The Supreme Court ruled in favor of Quicken Loans last week in a longstanding case filed over split fees charged by a Quicken loan officer. The case had implications for the interpretation of the Real Estate Settlement and Procedures Act (RESPA) by the Department of Housing and Urban Development, and more recently, by HUD.
But the outcome, which was decided unanimously, may say more about the Supreme Court’s statements to the CFPB and HUD than about RESPA, some say.
The decision marks a “defeat” for the CFPB in its interpretation of RESPA in the case, says Chris Willis, partner with Ballard-Spahr. While the CFPB was not directly involved in the case, it filed an amicus brief offering comments in favor of the interpretation of the plaintiff earlier this year.
The case, Freeman v. Quicken Loans, made issue of whether section 8 of RESPA should be interpreted to require the division of a fee between two entities, or whether a single entity can charge an unearned fee, Willis explains. Initially, a circuit court deemed that the sharing of a fee was required.
The Supreme Court, which ruled last week, agreed with the Fifth Circuit Court. However, there is more to the case than the decision and what it means for RESPA’s interpretation.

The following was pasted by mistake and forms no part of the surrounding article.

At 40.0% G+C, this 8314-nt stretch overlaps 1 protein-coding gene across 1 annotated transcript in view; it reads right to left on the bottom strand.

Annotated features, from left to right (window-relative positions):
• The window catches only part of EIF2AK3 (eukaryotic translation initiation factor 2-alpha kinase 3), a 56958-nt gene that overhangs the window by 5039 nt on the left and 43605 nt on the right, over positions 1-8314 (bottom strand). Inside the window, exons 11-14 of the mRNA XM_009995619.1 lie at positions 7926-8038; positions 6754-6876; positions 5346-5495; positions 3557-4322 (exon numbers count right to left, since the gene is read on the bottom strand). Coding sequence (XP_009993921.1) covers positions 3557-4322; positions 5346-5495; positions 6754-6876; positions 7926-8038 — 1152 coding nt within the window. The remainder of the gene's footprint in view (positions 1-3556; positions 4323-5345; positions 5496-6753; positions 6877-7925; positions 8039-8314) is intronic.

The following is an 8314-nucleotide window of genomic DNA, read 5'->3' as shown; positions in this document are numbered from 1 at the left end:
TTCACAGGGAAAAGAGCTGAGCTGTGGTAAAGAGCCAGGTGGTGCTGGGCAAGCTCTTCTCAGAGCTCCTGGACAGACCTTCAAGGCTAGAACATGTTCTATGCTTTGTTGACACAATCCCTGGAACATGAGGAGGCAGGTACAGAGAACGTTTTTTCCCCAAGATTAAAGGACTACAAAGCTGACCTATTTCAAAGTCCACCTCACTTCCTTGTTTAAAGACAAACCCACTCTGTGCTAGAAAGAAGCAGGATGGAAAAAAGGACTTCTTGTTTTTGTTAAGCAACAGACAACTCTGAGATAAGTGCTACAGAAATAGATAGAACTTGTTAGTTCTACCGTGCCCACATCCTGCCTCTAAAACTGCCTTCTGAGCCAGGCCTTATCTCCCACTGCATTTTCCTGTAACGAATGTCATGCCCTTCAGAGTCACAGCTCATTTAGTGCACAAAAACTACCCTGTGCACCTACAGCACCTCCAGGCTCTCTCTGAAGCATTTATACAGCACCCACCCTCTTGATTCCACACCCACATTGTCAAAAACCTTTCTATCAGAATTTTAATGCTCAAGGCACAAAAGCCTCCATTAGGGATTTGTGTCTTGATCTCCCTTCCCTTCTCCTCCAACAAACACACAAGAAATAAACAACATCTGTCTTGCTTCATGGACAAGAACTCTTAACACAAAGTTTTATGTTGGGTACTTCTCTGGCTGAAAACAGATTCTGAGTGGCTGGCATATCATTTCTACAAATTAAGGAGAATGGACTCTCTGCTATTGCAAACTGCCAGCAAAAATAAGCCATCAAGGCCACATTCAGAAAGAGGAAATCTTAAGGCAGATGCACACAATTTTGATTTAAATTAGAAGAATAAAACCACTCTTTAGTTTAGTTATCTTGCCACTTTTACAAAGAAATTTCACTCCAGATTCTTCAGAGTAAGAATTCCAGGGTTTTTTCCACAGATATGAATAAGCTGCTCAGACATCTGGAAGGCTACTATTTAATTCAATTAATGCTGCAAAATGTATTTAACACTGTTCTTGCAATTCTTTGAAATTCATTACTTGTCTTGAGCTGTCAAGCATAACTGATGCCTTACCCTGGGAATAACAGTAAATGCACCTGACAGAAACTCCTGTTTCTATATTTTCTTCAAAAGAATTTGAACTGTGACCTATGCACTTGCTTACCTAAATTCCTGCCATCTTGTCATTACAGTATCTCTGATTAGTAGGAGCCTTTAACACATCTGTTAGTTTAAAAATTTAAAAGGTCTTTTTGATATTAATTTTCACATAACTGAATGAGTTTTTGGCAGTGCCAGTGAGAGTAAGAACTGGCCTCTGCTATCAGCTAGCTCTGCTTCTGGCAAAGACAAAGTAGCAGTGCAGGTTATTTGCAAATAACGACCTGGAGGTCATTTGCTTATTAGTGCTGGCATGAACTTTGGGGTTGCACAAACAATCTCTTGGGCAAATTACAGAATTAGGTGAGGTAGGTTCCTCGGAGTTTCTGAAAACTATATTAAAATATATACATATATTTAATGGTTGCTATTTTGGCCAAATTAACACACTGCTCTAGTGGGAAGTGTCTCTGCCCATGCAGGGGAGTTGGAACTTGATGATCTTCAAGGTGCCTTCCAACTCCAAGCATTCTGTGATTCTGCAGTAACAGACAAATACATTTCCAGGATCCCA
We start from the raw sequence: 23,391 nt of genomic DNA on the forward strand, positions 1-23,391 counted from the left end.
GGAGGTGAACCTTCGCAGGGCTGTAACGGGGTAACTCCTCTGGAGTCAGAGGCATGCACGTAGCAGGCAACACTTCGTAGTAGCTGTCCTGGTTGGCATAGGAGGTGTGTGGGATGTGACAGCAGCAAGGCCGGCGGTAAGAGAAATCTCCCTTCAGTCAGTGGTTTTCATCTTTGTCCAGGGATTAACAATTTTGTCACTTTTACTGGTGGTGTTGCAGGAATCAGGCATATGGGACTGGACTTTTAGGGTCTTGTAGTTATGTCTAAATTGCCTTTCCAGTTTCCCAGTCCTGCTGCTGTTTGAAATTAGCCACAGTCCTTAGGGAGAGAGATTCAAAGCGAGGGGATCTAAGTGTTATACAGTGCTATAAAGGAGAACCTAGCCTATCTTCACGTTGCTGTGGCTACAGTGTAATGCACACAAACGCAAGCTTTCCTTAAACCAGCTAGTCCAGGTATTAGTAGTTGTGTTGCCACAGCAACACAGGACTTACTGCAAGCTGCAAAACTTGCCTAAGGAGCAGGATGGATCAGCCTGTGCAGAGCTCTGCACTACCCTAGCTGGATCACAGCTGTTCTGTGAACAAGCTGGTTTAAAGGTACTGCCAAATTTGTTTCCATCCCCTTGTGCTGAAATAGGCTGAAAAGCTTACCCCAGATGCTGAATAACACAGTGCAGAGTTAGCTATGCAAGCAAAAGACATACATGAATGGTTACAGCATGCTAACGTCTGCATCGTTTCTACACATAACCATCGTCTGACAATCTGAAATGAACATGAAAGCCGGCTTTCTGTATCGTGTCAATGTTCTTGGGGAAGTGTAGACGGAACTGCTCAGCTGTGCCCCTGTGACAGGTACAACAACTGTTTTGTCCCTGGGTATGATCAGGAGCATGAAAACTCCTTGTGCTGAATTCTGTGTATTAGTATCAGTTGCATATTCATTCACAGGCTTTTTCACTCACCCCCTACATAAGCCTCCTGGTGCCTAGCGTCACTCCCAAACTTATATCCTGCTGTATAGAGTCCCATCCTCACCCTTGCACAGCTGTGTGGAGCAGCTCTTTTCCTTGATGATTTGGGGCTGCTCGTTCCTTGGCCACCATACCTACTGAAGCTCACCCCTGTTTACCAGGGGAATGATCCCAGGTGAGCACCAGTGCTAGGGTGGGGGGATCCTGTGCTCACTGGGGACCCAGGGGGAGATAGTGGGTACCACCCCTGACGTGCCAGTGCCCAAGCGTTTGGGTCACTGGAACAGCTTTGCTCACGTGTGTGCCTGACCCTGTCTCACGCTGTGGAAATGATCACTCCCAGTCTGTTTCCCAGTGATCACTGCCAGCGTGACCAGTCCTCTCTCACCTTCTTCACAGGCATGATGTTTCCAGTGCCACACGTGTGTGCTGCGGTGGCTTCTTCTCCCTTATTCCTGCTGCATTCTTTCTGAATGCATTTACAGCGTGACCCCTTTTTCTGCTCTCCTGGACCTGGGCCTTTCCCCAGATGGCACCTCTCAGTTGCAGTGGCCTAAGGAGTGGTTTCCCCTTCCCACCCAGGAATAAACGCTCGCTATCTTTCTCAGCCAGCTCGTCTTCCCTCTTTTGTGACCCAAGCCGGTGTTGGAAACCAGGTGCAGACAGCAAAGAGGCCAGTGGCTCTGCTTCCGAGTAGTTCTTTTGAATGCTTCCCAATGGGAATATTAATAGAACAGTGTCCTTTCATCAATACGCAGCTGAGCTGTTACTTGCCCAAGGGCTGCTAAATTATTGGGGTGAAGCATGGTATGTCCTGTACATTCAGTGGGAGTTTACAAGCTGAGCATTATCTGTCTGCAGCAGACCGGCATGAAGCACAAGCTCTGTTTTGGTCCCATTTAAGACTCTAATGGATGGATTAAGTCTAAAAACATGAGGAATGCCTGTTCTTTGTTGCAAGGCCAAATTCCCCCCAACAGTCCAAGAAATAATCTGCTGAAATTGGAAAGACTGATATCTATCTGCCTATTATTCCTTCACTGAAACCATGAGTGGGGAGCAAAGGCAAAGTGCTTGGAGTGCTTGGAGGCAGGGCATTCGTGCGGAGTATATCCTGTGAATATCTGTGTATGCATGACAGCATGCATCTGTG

“…Freeman makes it clear that the industry can—and should—oppose the CFPB’s efforts to add prohibitions to federal laws that Congress did not provide for in those laws,” Willis wrote following the decision. “The Supreme Court agreed, but the real significance of its decision lies in its strongly-worded statements rejecting the interpretation of [RESPA] by HUD (and adopted by the CFPB), and rejecting the CFPB’s amicus brief urging reversal of the Fifth Circuit’s ruling.
The CFPB filed an amicus brief in the case siding with the HUD interpretation earlier this year. It has said it will continue to file amicus briefs in the future. The Supreme Court’s position in this case could say something about how the Court views CFPB input, Willis says.
“In addressing the HUD/CFPB interpretation of the statute, the Court characterized it as ‘manifestly inconsistent with the statute’ and a ‘palpable overreach,'” Willis writes. “As a result, the Court refused to give any deference to the HUD/CFPB interpretation of [RESPA’s Section 8] … Moreover, the Court’s rejection of the arguments advanced by the Bureau in its amicus brief will hopefully encourage lower courts to look on other CFPB amicus briefs with a similarly critical eye.”
Written by Elizabeth Ecker